Jan 10, 1:13 pm

    Hey Vivienne! I lost track of your 2023 thread somewhere along the way. Is this your main haunt for 2024?

    Jan 10, 7:32 pm

    >87 JoeB1934: - Thanks - I found it.

    Jan 11, 1:12 am

    >85 dudes22: I haven't found it yet either.

    >86 JayneCM: That's fascinating! I haven't heard any personal Christie stories about Death comes as the end. Lives of the Ancient Egyptians sounds good too. It's not in our library system but I'll keep on looking.

    >87 JoeB1934: Thanks Joe. I'll look for that. It would be an invaluable tool.

    >88 AlisonY: Thanks for dropping in Alison. Yes, this is where I hang out most of the time. I enjoyed the company at Club Read but just didn't have time to keep it up. I have trouble keeping up with threads here. I'll drop by and visit now and then.

    >89 dudes22: Good for you! I don't have anything signed out on Libby right now but will test it asap.

    Jan 11, 3:30 pm

    Bingo 22 - Written in another cultural tradition

    Moon of the Turning Leaves by Waubgeshig Rice

    This is a follow up story to the excellent Moon of the Crusted Snow although it is not necessary to have read the earlier book.

    Ten years after an apocalyptic event left a small Indigenous community separated from what remains of the rest of the world, they find food is becoming scarce. A small group set out to find out if their historic homeland is a possible alternative. Without knowing what they might find, the 6-person team journey through northern Ontario to the place on Lake Huron that translates as “where the birch trees grow by the big water”. The trek of over 1000 kilometres is expected to take four months allowing them to be back before winter. They encounter all kinds of danger, not least being the extremist survivalist militia groups.

    What makes this different from other dystopian stories is the Indigenous element. Rice describes the Anishinaabe culture well and the reader understands all they have achieved since the blackout. It was an unexpectedly moving story in which I got to know each member of the expedition and shared their ordeals and triumphs.

    My book was an audio version with a superb reading by Bill Meresty. Because I read Moon of the Crusted Snow in print I intend to get the audiobook also read by Meresty.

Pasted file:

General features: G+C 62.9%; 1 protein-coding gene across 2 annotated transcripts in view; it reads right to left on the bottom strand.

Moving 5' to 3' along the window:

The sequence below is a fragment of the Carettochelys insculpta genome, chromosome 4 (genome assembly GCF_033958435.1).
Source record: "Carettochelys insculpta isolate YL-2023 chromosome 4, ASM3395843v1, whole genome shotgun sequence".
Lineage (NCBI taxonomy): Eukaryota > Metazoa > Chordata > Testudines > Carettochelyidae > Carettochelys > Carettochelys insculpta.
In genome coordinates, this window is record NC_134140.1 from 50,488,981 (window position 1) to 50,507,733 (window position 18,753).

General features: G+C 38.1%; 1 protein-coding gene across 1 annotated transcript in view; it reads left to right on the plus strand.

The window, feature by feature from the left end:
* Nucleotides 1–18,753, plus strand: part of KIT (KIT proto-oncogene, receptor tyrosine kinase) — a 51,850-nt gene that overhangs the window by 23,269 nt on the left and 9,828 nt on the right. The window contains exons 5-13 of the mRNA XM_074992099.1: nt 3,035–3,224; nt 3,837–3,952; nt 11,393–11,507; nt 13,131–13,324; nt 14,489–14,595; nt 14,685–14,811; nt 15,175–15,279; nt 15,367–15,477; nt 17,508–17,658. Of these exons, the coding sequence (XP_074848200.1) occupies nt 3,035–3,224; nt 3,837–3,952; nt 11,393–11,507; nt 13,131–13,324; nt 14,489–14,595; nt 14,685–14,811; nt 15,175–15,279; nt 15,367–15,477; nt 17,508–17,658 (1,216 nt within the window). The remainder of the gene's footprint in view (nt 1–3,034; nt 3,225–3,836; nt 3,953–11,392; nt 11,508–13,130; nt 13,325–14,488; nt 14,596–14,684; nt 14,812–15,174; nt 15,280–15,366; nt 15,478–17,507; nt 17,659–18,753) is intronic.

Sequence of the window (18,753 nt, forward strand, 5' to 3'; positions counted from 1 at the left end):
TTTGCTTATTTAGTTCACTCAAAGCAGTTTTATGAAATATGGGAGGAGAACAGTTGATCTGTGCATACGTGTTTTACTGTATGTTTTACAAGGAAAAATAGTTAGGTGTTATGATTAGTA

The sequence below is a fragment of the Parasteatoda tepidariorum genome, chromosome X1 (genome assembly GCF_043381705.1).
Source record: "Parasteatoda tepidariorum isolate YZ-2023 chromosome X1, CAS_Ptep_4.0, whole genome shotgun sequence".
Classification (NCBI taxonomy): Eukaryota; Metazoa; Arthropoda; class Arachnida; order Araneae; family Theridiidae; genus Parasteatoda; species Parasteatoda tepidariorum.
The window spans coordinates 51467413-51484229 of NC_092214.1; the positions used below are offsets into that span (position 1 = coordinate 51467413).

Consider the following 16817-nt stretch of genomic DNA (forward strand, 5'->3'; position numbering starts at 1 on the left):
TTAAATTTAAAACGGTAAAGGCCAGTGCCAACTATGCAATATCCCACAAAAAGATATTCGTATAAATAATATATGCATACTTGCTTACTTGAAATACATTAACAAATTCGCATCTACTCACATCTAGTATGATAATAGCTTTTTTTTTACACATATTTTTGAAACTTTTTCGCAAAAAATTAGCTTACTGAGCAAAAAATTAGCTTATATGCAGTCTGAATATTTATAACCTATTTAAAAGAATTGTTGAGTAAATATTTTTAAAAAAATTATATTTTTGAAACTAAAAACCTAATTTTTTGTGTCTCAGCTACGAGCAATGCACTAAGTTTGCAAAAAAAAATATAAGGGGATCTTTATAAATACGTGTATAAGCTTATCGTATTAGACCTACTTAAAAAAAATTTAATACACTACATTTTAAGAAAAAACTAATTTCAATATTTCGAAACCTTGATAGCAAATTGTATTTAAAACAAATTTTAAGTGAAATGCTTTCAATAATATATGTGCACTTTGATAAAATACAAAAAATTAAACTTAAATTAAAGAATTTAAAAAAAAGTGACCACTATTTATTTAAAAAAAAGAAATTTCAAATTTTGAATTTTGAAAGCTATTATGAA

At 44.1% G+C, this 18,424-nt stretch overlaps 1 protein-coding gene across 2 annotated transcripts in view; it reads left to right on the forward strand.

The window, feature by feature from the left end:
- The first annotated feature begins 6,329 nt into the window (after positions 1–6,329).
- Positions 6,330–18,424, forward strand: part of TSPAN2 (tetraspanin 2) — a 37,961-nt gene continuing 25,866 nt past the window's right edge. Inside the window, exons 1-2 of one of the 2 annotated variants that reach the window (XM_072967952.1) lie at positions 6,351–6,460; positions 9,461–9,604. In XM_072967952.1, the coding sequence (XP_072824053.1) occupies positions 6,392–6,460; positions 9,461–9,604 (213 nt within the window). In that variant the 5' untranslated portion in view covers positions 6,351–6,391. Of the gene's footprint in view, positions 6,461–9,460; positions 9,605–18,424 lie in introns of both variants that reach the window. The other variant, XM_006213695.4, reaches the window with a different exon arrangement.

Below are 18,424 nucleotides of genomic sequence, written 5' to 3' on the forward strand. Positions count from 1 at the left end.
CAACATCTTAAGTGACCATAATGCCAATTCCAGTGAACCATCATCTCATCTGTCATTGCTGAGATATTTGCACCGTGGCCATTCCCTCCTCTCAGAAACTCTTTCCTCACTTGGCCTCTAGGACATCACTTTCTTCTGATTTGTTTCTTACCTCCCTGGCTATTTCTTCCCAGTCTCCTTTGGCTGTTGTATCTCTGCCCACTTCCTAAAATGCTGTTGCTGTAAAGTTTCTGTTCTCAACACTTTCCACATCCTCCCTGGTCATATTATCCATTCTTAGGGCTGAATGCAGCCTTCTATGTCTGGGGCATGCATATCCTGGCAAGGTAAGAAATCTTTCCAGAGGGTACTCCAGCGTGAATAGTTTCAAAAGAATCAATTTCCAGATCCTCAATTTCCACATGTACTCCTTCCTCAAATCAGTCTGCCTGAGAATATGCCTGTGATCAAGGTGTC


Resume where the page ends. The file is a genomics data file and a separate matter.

Jan 12, 4:49 am

    >91 VivienneR: - I was planning on reading this later in the year because I liked the first book so much. But I checked and the audio version is not available - at least not yet. I'm going to wait a bit and see if it's added.

    Editado: Jan 12, 6:24 am

    >84 VivienneR:
    >87 JoeB1934:

    I get books from Overdrive and Libby and Audible and there are always narration speed buttons to be found on my reads. Odd thing though, I have to turn them down to 90-95% speed, especially the Brit readers! People have made fun of us midwesterners in that we talk so slowly! Evidently we hear slowly also. I use a Samsung tablet with all the bells and whistles, don't know if that makes a difference.

    As far as in my reviews, if I listened ONLY on audio I usually try to include this and only omit it if I forget. The fact is that I usually also have the ebook version of the book, because I can't always understand some pronunciations in the audio version, so I want to go check. This is especially true in the case of names. Also, if I get distracted from an audio book, I may go back to the ebook and read that chapter. Rarely do I just do audio alone.

    Jan 12, 2:43 pm

    >92 dudes22: Good idea to wait for the audio version, Betty. As I mentioned, I liked it so much that I'll reread the first book in audio too.

    >93 Tess_W: It suddenly occurred to me that I don't see the speed control because I download audiobooks to my iPod. I'll try listening to one directly on Libby to see what I'm missing.

    "Evidently we hear slowly also." got a smile! I understand the need to check names in print. I too often get both print and audio for that reason.

    Editado: Jan 12, 2:47 pm

    Category: Short Stories

    Close Range: Wyoming Stories by Annie Proulx

    A collection of short stories all of which conjure up the tough American West. Like all short story collections, I enjoyed some more than others and again found that it’s a good idea to spread out the reading instead of feasting on them all at once. All of the stories show Proulx as a terrific writer.

    The cover on my book is beautiful.

    Jan 12, 5:26 pm

    >93 Tess_W: I am a fellow Midwesterner, yet when I moved to Texas and then Oklahoma, I was told I talked too fast.

    Jan 12, 5:54 pm

    >87 JoeB1934: & >93 Tess_W: Just tested Libby and yes, I found the speed control! Thank you!

    Jan 12, 6:10 pm

    >91 VivienneR: This gets its American release in hardcover at the end of February. Since I have a copy of the first book in paperback, I'm going to try and wait for the paperback release to read it. I would not bet on my ability to wait though.

    Jan 12, 7:35 pm

    >96 lowelibrary: I would agree that Texans and Sooners would say that. But by the time you get to Arizona and California, you talk too slow. One of my best friends is from DC and she bites her tongue not to finish my words and sentences. I think that maybe I have trained myself to talk a bit slower because I've taught for 30 years and I want to be sure people hear and understand me.